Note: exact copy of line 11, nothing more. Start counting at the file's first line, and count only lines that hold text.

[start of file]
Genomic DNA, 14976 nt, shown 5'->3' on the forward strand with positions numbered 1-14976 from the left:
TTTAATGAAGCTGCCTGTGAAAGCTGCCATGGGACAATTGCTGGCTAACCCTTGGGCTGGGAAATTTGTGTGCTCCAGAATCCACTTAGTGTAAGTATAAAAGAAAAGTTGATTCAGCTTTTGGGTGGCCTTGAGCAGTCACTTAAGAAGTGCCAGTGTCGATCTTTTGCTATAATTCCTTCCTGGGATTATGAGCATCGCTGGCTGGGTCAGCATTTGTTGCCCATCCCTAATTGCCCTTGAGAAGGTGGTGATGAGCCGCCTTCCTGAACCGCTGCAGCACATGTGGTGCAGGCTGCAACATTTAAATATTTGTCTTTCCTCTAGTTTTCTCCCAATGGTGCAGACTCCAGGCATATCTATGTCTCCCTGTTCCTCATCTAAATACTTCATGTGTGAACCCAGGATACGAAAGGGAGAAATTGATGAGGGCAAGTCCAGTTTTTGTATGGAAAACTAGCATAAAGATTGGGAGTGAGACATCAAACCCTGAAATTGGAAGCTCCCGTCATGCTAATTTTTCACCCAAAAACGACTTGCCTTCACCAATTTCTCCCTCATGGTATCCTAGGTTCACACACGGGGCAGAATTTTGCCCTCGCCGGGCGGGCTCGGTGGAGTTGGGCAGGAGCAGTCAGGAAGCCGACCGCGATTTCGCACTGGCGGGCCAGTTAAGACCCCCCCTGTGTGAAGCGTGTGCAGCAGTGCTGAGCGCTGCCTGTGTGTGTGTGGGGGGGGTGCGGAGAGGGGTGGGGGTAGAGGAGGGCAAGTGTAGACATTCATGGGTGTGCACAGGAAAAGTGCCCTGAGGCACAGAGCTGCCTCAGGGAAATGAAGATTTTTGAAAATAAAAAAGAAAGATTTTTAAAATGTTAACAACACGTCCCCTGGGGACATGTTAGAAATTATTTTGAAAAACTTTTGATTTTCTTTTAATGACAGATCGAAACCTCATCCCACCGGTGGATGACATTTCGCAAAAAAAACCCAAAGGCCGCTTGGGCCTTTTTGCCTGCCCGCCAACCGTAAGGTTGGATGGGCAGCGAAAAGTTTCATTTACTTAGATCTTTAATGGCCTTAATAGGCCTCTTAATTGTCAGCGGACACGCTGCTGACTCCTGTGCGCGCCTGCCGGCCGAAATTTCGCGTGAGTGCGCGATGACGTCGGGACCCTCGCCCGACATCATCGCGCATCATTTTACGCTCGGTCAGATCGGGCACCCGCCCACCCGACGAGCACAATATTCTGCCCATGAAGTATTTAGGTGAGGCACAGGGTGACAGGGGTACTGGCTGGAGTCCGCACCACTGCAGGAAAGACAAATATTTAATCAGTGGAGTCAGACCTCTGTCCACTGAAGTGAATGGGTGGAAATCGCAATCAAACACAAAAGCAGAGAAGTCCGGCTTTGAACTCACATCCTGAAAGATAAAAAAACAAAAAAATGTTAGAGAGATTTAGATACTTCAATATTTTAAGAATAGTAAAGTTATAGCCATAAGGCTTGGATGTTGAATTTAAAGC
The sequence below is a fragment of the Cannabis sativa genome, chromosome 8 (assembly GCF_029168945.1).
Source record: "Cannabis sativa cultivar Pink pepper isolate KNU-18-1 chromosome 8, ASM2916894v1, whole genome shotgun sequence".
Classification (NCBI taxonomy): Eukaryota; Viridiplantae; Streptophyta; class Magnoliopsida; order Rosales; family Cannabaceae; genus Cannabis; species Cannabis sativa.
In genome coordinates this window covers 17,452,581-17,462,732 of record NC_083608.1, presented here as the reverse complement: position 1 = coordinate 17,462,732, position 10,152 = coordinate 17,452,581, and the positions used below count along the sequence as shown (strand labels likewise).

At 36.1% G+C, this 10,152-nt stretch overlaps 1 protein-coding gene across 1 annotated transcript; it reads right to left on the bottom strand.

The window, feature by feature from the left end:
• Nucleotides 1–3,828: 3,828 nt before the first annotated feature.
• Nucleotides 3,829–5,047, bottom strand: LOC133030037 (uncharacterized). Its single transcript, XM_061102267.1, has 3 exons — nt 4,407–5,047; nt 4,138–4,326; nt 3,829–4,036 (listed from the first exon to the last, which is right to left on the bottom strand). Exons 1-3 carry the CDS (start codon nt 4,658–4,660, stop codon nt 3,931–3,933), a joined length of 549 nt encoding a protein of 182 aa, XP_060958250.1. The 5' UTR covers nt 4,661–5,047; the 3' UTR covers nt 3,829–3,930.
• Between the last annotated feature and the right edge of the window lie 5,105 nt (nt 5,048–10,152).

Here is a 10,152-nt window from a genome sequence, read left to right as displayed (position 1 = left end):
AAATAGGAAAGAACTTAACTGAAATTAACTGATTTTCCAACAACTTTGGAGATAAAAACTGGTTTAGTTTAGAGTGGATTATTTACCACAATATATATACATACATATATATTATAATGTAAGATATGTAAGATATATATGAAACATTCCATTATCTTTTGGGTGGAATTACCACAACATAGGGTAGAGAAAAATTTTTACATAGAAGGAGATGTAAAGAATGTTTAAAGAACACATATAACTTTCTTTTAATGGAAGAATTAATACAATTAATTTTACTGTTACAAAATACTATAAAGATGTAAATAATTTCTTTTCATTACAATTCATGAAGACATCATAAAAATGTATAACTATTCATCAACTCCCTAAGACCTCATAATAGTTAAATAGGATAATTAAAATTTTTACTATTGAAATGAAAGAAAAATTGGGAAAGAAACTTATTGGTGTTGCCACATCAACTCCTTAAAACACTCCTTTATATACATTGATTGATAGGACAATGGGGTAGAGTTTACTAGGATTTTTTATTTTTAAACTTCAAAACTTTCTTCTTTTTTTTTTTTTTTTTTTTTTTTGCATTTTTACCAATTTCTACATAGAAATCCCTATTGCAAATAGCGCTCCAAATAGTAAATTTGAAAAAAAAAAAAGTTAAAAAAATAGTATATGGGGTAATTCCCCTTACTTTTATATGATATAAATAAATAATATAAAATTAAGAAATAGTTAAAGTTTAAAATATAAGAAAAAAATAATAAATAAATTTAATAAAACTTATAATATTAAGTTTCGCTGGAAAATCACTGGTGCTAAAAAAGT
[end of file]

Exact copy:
• Between the last annotated feature and the right edge of the window lie 5,105 nt (nt 5,048–10,152).